IVF

Discussion in 'Serious Chat' started by Shinoda_baby, Jun 16, 2005.

  1. #21
    Shinoda_baby

    Shinoda_baby Banned

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    there are two ways to get stem cells;

    1) to kill an embryo
    or
    2) take it out an adults spinal fluid

    killing an embryo has been proven the best.
    i still think that taking a life to save another life is both moral and immoral.
     
  2. #22
    Shinoda_baby

    Shinoda_baby Banned

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    But there are good embryos and bad embryos. Hitler, for example, was surely a bad embryo.

    And what about trees? Are there 'good trees' and 'bad trees?' Either way, they are still being chopped down. It's inevitable.

    What about good and bad grain? We should stop eating bread because it came from good grain.

    EDIT: And I corrected your post for you. [/b][/quote]
    hitler's embryo wasn't bad. it was sense of morality and decent respect that was bad.
     
  3. #23
    Todd

    Todd FLǕGGȦ∂NKđ€ČHIŒβǾLʃÊN LPA Administrator

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    1. Don't double post
    2. Say what you want, but the world would be better off if someone used Hitler's embryo for research.
     
  4. #24
    Link04

    Link04 Ambient

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    Yes, in bone marrow, and some other things that I forget at the present moment. But, like someone said, emberyo's have proven the most efficient way of obtaining stem cells.
     
  5. #25
    Weezy

    Weezy Well-Known Member

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    The problem with non-embryonic stem cells is that they can only become one type of cell; brain blood cells will become new brain cells, and that's all they will ever become.

    Stem cells from embryos are unipotent; they can become any type of cell, whether it be brain, nerve, etc. :)
     
  6. #26
    User Name

    User Name Angry Marines. Always angry, all the time. >:C LPA Super Member

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    True, but don't you think that someone else would have eventually pulled off what he did?
     
  7. #27
    Melonman64

    Melonman64 Well-Known Member

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    Alright, I wrote a whole report on ESCR (Embryonic Stem Cell Research) for TSA (Technology Student Association) in the Ag-Biotech event. Here is that whole paper:

    Embryonic stem-cell research (ESCR) is, as defined by www.dictionary.com, “biological research on stem cells derived from embryos and their use in medicine,” but what does this mean? Simply put, ESCR is conducting research on a stem cell, a primitive cell that can be manipulated to form most of the 220 different cells in the body, from an embryo, an organism with potential to become a human, and using the results for the benefit of medicine.
    ESCR has many benefits to society; however, some people believe it is wrong to obtain stem cells from an embryo. They reason that the embryo the first stage of a human being, rather than having only the potential to become human. Therefore, these people disagree with taking stem cells out of an embryo since it “murders” a human being. Due to the controversy about this issue, the U.S. government has decided not to fund ESCR. However, adult stem cells, while being of much less use, may still be used for research. If embryonic stem cells could be used, it is likely that heart disease, diabetes, certain, cancers, and many other diseases could be cured.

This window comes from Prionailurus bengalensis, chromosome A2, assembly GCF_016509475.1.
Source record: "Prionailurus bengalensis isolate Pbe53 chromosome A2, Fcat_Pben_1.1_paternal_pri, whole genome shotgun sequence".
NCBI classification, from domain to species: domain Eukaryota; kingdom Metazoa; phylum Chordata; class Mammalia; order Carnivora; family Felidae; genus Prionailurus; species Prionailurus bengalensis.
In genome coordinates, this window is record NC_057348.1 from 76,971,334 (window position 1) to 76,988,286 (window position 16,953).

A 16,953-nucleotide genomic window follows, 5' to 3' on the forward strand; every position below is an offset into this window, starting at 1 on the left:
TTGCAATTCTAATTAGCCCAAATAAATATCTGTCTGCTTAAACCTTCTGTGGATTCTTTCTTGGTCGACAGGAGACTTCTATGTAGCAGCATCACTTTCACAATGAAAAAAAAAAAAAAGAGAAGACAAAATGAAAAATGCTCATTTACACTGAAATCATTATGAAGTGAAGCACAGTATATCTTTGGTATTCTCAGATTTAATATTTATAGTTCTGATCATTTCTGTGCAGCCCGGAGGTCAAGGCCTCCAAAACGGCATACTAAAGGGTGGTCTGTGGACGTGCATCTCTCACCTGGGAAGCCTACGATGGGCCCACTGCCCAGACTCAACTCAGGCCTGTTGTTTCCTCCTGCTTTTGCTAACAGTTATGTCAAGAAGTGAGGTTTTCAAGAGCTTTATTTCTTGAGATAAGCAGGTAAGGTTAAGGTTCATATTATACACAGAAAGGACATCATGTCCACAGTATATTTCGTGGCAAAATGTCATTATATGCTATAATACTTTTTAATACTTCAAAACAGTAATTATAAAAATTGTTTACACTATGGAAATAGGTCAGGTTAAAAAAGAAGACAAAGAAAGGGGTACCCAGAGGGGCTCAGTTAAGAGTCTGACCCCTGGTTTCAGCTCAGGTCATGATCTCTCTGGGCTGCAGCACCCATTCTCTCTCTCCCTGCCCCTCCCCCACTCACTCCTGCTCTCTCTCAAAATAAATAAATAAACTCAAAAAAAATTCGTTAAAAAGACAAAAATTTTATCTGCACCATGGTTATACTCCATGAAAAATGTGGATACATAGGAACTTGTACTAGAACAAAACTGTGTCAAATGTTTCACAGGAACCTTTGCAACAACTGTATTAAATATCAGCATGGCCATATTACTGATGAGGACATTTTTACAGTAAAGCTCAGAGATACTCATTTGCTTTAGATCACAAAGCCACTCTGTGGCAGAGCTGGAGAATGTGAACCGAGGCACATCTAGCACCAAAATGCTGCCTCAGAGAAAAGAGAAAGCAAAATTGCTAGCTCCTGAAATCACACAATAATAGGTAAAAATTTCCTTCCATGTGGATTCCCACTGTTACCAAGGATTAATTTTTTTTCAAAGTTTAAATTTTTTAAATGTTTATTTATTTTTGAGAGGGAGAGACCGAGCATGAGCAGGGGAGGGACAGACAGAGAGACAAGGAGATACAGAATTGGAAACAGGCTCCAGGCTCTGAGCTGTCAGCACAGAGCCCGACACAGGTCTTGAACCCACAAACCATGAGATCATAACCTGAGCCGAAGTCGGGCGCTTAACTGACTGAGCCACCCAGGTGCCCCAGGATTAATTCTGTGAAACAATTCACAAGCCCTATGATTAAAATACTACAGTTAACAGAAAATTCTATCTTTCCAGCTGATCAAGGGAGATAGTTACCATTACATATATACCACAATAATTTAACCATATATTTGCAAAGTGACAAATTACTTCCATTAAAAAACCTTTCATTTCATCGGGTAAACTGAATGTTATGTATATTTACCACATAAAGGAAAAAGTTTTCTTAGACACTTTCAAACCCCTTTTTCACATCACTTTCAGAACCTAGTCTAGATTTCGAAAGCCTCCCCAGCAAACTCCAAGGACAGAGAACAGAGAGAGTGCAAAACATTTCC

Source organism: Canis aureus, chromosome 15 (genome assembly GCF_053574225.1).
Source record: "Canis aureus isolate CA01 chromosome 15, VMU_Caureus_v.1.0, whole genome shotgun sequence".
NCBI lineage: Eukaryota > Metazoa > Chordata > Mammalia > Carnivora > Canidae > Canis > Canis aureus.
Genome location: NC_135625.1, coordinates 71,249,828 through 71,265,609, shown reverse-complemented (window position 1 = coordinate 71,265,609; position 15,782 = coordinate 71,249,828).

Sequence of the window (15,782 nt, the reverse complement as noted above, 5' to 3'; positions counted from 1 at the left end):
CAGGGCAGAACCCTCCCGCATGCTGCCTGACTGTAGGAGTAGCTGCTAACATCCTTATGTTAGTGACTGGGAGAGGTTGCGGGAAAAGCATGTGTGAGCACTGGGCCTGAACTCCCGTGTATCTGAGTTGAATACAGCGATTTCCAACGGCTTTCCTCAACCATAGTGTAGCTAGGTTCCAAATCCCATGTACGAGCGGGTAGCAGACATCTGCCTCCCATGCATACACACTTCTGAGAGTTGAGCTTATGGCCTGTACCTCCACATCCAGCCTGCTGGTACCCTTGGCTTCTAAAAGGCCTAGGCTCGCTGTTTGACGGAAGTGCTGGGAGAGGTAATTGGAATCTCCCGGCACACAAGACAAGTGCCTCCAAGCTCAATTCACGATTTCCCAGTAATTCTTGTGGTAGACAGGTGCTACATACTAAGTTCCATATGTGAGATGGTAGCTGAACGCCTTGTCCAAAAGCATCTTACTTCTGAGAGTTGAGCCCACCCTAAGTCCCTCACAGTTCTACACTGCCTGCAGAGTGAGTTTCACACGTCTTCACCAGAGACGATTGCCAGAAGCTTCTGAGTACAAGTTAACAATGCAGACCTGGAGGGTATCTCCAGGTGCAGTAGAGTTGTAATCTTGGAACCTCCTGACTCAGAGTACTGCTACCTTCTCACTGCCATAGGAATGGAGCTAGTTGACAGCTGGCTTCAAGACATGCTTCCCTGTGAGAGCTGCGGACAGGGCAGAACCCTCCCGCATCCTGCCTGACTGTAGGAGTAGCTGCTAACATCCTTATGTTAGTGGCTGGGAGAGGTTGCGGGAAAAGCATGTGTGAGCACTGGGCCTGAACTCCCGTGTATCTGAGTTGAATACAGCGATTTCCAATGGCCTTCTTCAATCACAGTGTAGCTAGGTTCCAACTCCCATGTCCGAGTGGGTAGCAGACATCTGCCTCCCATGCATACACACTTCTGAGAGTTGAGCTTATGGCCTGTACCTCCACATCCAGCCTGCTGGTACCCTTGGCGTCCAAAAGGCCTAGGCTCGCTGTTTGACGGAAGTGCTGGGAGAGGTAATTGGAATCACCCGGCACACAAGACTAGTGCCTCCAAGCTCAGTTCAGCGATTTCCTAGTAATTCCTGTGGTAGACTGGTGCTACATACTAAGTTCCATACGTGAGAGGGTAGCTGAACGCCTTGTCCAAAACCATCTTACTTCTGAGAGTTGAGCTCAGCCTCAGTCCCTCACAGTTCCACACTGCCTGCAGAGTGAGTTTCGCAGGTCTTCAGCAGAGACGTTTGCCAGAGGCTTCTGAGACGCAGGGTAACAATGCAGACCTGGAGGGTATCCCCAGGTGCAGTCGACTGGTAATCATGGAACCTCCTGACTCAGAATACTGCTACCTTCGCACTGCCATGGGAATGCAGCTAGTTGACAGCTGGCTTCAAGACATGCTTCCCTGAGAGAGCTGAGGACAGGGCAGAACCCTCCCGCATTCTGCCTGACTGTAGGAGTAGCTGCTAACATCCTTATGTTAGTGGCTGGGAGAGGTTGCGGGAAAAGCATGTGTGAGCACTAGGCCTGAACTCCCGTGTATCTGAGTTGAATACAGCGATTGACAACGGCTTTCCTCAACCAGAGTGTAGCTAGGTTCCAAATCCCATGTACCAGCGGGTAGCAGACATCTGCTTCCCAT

The pro-life organizations and individuals protesting further research see it as entirely immoral to do so, even when approximately 100,000 embryos that are frozen will almost certainly die anyways. They believe that just letting them die is somehow different from killing them for potential gain to all of society. They won’t let one embryo die for the sake of 100 million people.
    Of course, there are solutions to this problem. Since the frozen embryos are up for adoption, it could be announced to infertile couples that an embryo is going to be used for research if no one adopts it within a set time period. That way, if someone doesn’t wish to have it destroyed, they can do something about it. Also, if someone would privately fund ESCR, that would be an alternative. We live in the United States of America, and therefore, we would have the choice to decide if we want to use it for our own benefit.
    ESCR could very possibly alter medicinal practices in the future, but today, we must decide if we will ever start governmentally funded research again. For as many people there are that believe ESCR is a wonderful idea, and that it should be governmentally funded, there are just as many people who think it is wrong and that we should ban it altogether. It is important that we act now, for if we make no decision, the embryos will most probably die due to mechanical malfunctions in their freezers. Excess embryos from attempts to make an infertile couple pregnant are destroyed immediately, kept in a freezer for future use, or used for training inexperienced doctors. Among the 100,000 or so embryos in cryogenic storage, a minute number will survive. Either we use them now for adoption purposes, or we use them now for ESCR. If we take no action, they die, and if we conduct research on them, they are destroyed. Of course, if they are adopted, they will almost certainly live, but would you rather save 100,000 potential lives, or 100 million human lives that have already been born?